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Dyer v. Heatwole

Decided: June 13, 1961.

DYER
v.
HEATWOLE



Appeal from the Circuit Court for Prince George's County (MARBURY, J.).

The cause was argued before Brune, C. J., and Henderson, Hammond, Horney and Sybert, JJ.

Sybert

SYBERT, J., delivered the opinion of the Court.

In a suit by Margaret Dyer, plaintiff-appellant, against Gordon N. Heatwole, defendant-appellee, for personal injuries suffered by her after alighting from his station wagon, the trial court directed a verdict for the defendant at the close of the plaintiff's case. Mrs. Dyer appeals from the judgment entered thereon, contending that her evidence was sufficient to require submission to the jury of the issues of negligence, contributory negligence, and last clear chance.

Mrs. Dyer's employer furnished her with transportation as part of the terms of her employment, and on the day of the accident she rode to work with Heatwole, a fellow employee, as she had for some months. She was seated on the rear seat. Another fellow employee, Elizabeth Manning, rode in front beside the driver. Upon entering the plant property where the parties were employed, Heatwole stopped to discharge his passengers in front of the plant building in which they worked, before proceeding to a parking area. Mrs. Manning alighted first and walked to the rear of the vehicle. After handing Heatwole her morning paper, Mrs. Dyer stepped out of the right rear door, stood and turned to her left and while facing the right side of the vehicle closed the door with her right hand. The door closed upon the cuff on the sleeve of her winter coat, catching it between the door and the door post.

The only witnesses who testified as to the circumstances of

the accident were Mrs. Dyer and Mrs. Manning. Their accounts differed somewhat in regard to certain of the details. Mrs. Dyer's testimony in direct and cross examination as to the relative timing of her closing of the door on her coat sleeve and the pulling away of the station wagon by Heatwole was not free of ambiguity. However, her version would seem to be best presented in her statement: "And just as I shut the door he took off, and my hand was still on the door * * *. My sleeve was caught." She said she was not aware that her sleeve was trapped until the station wagon pulled away. She testified that she ran beside the moving car shouting to Heatwole, but he failed to heed her. She stated she fell and was dragged some distance. Then Heatwole, apparently becoming aware of Mrs. Dyer's predicament, stopped, got out and coming around the vehicle to where she was, inquired as to what had happened and directed one or more of the ladies present to assist her to the ladies' room. The appellant allegedly suffered certain permanent injuries as a result of the accident. According to Mrs. Dyer's testimony, Heatwole contacted her five days later and told her that while he heard her call he assumed she had forgotten her lunch, as she had on a prior occasion.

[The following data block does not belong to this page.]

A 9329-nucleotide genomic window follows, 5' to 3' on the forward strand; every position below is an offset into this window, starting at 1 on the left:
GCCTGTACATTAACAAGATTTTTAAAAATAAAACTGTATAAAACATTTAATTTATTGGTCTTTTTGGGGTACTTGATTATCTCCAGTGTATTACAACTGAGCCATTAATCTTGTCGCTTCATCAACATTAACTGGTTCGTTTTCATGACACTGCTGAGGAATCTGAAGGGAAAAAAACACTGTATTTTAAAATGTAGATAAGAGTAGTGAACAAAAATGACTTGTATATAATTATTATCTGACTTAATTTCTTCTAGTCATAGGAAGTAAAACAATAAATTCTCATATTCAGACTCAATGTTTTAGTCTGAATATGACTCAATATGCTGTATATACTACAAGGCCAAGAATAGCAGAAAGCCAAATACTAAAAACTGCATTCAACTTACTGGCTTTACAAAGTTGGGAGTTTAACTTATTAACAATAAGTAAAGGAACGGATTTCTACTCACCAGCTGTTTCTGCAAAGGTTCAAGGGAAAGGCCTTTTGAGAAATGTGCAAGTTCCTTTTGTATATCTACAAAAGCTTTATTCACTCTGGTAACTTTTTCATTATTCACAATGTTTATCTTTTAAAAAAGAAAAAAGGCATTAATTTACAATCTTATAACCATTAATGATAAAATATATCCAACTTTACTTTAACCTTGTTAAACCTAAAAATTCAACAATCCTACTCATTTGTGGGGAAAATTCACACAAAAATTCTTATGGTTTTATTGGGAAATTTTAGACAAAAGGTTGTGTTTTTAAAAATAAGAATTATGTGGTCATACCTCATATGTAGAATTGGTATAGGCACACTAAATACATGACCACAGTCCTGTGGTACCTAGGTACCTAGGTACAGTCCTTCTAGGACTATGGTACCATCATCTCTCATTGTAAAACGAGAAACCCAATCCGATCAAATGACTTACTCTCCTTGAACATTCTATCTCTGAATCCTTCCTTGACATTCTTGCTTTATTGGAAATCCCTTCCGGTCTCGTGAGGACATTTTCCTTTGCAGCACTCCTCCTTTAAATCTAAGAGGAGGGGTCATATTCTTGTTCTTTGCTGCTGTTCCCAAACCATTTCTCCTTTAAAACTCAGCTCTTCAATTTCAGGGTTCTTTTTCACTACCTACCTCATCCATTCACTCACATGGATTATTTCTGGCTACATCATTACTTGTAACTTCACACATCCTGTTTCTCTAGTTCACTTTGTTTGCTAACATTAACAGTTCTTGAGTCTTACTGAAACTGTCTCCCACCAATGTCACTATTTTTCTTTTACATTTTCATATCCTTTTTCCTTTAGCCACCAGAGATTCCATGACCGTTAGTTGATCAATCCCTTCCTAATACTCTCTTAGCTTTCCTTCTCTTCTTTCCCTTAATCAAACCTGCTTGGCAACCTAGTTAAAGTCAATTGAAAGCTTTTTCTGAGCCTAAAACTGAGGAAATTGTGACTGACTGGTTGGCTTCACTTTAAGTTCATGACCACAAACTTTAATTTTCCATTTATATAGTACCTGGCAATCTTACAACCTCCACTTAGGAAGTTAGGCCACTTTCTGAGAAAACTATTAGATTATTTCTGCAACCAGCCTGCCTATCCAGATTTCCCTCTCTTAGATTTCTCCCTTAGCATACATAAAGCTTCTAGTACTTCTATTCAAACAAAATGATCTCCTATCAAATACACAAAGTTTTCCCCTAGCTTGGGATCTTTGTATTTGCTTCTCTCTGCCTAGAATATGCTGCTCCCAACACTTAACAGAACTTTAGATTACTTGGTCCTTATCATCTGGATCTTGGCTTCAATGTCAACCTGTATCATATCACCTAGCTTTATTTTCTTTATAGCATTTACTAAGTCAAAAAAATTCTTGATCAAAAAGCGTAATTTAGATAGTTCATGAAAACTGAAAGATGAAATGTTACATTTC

Mrs. Manning testified that both her door and Mrs. Dyer's door were closed before the station wagon started moving. She said that Heatwole "started in the same fashion he does every day, a very slow easy manner", and that he didn't "take off". She stated that the station wagon moved about a car's length before it stopped, that she saw Mrs. Dyer fall and that she did not think she walked as far as a car's length to get to where Mrs. Dyer was lying on the ground.

The trial court, in granting the motion for a directed verdict, held that even if it assumed negligence on the part of Heatwole in starting his car when he heard both of his passengers close their doors, Mrs. Dyer had failed to use ordinary care and prudence for her own safety and the act of closing the door on her own coat sleeve constituted contributory negligence as a matter of law, barring recovery by her. The trial court also rejected the theory of last clear chance. It held that even if Heatwole heard the outcry of Mrs. Dyer,

his failure to sense her perilous situation under the circumstances and to take steps to protect her did not constitute a later act of negligence permitting recovery.

We think, as the trial court did, that even if it is assumed that the evidence was sufficient to show negligence on the part of Heatwole, appellant's own testimony affirmatively showed ...


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